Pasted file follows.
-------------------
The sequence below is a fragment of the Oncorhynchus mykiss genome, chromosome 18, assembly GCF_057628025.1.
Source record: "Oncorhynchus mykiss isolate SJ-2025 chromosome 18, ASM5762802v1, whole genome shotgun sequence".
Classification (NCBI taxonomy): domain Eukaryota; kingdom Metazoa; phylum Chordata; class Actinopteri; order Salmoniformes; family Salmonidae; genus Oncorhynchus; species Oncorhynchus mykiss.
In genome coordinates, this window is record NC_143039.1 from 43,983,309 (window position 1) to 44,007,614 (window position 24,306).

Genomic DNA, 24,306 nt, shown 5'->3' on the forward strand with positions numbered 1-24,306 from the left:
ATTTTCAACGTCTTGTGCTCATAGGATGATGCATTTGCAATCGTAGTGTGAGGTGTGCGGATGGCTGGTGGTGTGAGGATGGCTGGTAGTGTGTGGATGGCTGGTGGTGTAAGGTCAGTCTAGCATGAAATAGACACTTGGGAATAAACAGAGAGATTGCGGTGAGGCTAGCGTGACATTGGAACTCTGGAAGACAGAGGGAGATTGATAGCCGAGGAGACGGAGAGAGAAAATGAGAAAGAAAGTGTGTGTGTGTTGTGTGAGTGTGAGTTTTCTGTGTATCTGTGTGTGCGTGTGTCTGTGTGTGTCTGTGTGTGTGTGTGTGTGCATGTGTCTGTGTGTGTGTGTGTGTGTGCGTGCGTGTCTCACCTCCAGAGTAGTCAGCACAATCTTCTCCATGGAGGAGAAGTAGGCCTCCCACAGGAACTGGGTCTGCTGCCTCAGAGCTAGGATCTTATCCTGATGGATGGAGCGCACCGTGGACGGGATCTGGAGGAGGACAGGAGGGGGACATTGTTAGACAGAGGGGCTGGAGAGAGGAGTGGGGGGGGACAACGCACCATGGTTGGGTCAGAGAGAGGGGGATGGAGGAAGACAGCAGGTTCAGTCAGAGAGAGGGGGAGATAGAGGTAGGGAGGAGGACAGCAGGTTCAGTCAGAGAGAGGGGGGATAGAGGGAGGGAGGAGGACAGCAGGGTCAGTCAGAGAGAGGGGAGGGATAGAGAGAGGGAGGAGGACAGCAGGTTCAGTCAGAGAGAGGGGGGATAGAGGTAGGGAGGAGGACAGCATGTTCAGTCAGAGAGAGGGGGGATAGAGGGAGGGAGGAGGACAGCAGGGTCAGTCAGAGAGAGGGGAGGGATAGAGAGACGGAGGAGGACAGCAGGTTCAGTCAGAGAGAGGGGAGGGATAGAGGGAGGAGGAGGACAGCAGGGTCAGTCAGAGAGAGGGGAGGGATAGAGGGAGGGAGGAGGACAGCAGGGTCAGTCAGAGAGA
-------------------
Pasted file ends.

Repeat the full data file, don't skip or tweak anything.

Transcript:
The sequence below is a fragment of the Oncorhynchus mykiss genome, chromosome 18, assembly GCF_057628025.1.
Source record: "Oncorhynchus mykiss isolate SJ-2025 chromosome 18, ASM5762802v1, whole genome shotgun sequence".
Classification (NCBI taxonomy): domain Eukaryota; kingdom Metazoa; phylum Chordata; class Actinopteri; order Salmoniformes; family Salmonidae; genus Oncorhynchus; species Oncorhynchus mykiss.
In genome coordinates, this window is record NC_143039.1 from 43,983,309 (window position 1) to 44,007,614 (window position 24,306).

Genomic DNA, 24,306 nt, shown 5'->3' on the forward strand with positions numbered 1-24,306 from the left:
ATTTTCAACGTCTTGTGCTCATAGGATGATGCATTTGCAATCGTAGTGTGAGGTGTGCGGATGGCTGGTGGTGTGAGGATGGCTGGTAGTGTGTGGATGGCTGGTGGTGTAAGGTCAGTCTAGCATGAAATAGACACTTGGGAATAAACAGAGAGATTGCGGTGAGGCTAGCGTGACATTGGAACTCTGGAAGACAGAGGGAGATTGATAGCCGAGGAGACGGAGAGAGAAAATGAGAAAGAAAGTGTGTGTGTGTTGTGTGAGTGTGAGTTTTCTGTGTATCTGTGTGTGCGTGTGTCTGTGTGTGTCTGTGTGTGTGTGTGTGTGCATGTGTCTGTGTGTGTGTGTGTGTGTGCGTGCGTGTCTCACCTCCAGAGTAGTCAGCACAATCTTCTCCATGGAGGAGAAGTAGGCCTCCCACAGGAACTGGGTCTGCTGCCTCAGAGCTAGGATCTTATCCTGATGGATGGAGCGCACCGTGGACGGGATCTGGAGGAGGACAGGAGGGGGACATTGTTAGACAGAGGGGCTGGAGAGAGGAGTGGGGGGGGACAACGCACCATGGTTGGGTCAGAGAGAGGGGGATGGAGGAAGACAGCAGGTTCAGTCAGAGAGAGGGGGAGATAGAGGTAGGGAGGAGGACAGCAGGTTCAGTCAGAGAGAGGGGGGATAGAGGGAGGGAGGAGGACAGCAGGGTCAGTCAGAGAGAGGGGAGGGATAGAGAGAGGGAGGAGGACAGCAGGTTCAGTCAGAGAGAGGGGGGATAGAGGTAGGGAGGAGGACAGCATGTTCAGTCAGAGAGAGGGGGGATAGAGGGAGGGAGGAGGACAGCAGGGTCAGTCAGAGAGAGGGGAGGGATAGAGAGACGGAGGAGGACAGCAGGTTCAGTCAGAGAGAGGGGAGGGATAGAGGGAGGAGGAGGACAGCAGGGTCAGTCAGAGAGAGGGGAGGGATAGAGGGAGGGAGGAGGACAGCAGGGTCAGTCAGAGAGA